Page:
Impact of statin related media coverage on use of statins: Interrupted time series analysis with UK primary care data
Matthews A., Herrett E., Gasparrini A., Van Staa T., Goldacre B., Smeeth L., Bhaskaran K.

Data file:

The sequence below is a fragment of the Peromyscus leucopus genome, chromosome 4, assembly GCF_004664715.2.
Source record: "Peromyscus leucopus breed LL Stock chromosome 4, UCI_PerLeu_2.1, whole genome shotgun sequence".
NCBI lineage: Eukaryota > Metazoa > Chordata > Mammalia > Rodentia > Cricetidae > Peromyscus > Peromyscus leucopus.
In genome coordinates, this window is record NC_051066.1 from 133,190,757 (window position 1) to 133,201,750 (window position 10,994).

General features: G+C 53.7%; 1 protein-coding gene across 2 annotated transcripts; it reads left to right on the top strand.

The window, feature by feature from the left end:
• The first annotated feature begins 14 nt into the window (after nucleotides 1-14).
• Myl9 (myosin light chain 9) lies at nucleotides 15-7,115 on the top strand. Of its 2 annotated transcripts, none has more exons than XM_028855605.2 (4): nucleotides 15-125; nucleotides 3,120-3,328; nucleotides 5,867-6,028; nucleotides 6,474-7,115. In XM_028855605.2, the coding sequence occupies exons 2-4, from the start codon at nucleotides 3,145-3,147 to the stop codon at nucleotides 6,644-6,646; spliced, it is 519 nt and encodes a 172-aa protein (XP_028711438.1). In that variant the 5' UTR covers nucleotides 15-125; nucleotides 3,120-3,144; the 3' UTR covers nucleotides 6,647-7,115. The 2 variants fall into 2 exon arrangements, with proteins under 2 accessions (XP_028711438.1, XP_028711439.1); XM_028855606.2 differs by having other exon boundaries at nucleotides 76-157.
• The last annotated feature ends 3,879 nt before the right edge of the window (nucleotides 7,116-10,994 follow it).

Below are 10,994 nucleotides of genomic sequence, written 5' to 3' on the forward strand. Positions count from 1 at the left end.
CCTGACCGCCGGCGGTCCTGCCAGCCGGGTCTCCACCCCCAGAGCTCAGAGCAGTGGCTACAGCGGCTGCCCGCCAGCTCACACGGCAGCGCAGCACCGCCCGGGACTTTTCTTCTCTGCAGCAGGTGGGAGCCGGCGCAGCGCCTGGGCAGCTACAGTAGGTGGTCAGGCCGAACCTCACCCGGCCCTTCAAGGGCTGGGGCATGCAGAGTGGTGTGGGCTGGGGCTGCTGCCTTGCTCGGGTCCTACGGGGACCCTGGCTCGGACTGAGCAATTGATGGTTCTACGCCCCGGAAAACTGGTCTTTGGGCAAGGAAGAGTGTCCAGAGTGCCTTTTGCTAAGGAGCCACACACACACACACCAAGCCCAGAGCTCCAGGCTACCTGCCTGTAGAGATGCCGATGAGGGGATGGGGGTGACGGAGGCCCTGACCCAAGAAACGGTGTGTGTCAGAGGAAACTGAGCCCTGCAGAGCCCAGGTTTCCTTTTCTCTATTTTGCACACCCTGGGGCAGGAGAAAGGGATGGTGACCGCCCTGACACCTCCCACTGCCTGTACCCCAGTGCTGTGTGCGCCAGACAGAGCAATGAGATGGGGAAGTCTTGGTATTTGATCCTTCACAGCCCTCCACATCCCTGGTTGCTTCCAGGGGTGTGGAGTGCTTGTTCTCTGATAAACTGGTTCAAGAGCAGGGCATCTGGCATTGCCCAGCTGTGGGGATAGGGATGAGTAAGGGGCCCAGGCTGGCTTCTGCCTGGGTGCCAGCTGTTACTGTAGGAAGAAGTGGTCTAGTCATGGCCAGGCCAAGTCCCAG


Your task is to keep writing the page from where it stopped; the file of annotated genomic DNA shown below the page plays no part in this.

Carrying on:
© 2016 BMJ Publishing Group Ltd. Objective: To quantify how a period of intense media coverage of controversy over the risk:benefit balance of statins affected their use. Design: Interrupted time series analysis of prospectively collected electronic data from primary care. Setting: Clinical Practice Research Datalink (CPRD) in the United Kingdom. Participants: Patients newly eligible for or currently taking statins for primary and secondary cardiovascular disease prevention in each month in January 2011-March 2015. Main outcome measures: Adjusted odds ratios for starting/stopping taking statins after the media coverage (October 2013-March 2014). Results: There was no evidence that the period of high media coverage was associated with changes in statin initiation among patients with a high recorded risk score for cardiovascular disease (primary prevention) or a recent cardiovascular event (secondary prevention) (odds ratio 0.99 (95% confidence interval 0.87 to 1.13; P=0.92) and 1.04 (0.92 to 1.18; P=0.54), respectively), though there was a decrease in the overall proportion of patients with a recorded risk score. Patients already taking statins were more likely to stop taking them for both primary and secondary prevention after the high media coverage period (1.11 (1.05 to 1.18; P<0.001) and 1.12 (1.04 to 1.21; P=0.003), respectively). Stratified analyses showed that older patients and those with a longer continuous prescription were more likely to stop taking statins after the media coverage. In post hoc analyses, the increased rates of cessation were no longer observed after six months. Conclusions: A period of intense public discussion over the risks: benefit balance of statins, covered widely in the media, was followed by a transient rise in the proportion of people who stopped taking statins. This research highlights the potential for widely covered health stories in the lay media to impact on healthcare related behaviour.